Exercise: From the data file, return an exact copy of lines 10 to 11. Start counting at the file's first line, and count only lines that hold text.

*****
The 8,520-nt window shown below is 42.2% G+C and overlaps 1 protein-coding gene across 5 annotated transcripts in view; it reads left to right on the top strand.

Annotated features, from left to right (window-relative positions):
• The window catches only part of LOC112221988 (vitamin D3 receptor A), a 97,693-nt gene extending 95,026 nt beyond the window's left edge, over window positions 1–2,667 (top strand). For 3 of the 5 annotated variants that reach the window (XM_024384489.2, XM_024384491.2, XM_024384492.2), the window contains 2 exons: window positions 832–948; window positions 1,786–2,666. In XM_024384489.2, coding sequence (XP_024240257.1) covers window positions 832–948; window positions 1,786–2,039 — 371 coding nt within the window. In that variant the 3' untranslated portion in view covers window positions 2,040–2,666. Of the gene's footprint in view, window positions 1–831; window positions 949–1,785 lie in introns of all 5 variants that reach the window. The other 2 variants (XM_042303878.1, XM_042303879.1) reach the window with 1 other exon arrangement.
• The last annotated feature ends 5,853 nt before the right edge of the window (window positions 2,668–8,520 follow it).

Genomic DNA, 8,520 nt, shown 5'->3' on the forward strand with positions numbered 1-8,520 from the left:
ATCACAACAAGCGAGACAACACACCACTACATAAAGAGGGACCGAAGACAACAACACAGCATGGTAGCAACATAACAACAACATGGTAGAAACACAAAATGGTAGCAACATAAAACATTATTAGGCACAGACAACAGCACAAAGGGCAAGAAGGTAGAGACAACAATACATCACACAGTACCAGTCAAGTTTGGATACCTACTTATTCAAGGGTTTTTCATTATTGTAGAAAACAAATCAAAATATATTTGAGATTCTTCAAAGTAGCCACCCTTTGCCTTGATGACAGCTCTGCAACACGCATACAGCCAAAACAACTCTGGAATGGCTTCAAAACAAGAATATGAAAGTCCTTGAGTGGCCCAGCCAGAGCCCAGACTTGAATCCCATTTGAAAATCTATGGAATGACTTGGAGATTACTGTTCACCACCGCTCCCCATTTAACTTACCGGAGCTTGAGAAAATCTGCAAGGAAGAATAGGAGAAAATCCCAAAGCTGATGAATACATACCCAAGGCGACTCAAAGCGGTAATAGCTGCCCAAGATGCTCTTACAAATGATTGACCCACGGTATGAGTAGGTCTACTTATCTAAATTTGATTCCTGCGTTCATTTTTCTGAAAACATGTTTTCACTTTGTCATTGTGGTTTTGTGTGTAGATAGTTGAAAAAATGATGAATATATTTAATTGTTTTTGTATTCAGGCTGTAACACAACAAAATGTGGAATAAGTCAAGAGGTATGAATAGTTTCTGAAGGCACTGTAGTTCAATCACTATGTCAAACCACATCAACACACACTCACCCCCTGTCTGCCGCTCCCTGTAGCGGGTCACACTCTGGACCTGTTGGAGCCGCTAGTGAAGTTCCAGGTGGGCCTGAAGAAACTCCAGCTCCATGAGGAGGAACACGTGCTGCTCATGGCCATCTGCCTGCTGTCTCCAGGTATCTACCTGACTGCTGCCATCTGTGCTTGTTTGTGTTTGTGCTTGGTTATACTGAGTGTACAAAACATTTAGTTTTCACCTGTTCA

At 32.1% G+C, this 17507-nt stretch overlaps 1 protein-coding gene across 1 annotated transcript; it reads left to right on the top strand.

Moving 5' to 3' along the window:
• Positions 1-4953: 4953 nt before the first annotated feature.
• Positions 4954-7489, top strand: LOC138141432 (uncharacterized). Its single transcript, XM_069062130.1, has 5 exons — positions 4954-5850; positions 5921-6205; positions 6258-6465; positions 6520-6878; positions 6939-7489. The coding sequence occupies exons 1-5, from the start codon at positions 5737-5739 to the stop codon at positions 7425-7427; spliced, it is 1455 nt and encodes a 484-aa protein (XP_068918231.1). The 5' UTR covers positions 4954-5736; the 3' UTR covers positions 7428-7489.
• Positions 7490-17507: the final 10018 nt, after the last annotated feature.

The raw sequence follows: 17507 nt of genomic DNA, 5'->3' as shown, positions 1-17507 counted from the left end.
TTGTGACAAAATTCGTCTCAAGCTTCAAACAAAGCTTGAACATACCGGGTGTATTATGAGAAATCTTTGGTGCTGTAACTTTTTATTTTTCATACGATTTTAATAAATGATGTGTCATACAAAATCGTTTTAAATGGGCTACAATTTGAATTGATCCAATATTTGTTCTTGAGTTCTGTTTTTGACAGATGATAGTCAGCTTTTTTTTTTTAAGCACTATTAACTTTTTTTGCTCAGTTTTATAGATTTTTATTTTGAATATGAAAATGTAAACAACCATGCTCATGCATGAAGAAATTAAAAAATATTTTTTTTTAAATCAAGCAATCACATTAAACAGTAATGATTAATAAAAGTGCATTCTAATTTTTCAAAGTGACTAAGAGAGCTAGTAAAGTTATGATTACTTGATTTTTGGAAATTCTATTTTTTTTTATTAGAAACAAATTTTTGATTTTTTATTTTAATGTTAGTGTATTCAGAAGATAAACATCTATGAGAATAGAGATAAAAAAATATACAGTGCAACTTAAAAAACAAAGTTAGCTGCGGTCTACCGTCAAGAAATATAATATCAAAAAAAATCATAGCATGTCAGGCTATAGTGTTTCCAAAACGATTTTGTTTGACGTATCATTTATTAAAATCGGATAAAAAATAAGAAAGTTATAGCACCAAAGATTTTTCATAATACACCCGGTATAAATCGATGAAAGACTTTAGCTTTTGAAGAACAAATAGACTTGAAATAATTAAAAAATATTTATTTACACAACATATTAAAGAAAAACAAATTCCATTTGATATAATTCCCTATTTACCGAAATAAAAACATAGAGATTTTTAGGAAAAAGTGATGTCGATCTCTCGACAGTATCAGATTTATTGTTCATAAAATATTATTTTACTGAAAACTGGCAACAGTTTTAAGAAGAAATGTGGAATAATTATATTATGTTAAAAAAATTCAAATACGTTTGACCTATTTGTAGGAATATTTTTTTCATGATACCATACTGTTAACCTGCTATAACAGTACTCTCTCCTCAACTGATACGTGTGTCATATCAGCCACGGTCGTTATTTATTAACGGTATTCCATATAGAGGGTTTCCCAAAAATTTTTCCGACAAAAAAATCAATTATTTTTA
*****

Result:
• Positions 4954-7489, top strand: LOC138141432 (uncharacterized). Its single transcript, XM_069062130.1, has 5 exons — positions 4954-5850; positions 5921-6205; positions 6258-6465; positions 6520-6878; positions 6939-7489. The coding sequence occupies exons 1-5, from the start codon at positions 5737-5739 to the stop codon at positions 7425-7427; spliced, it is 1455 nt and encodes a 484-aa protein (XP_068918231.1). The 5' UTR covers positions 4954-5736; the 3' UTR covers positions 7428-7489.
• Positions 7490-17507: the final 10018 nt, after the last annotated feature.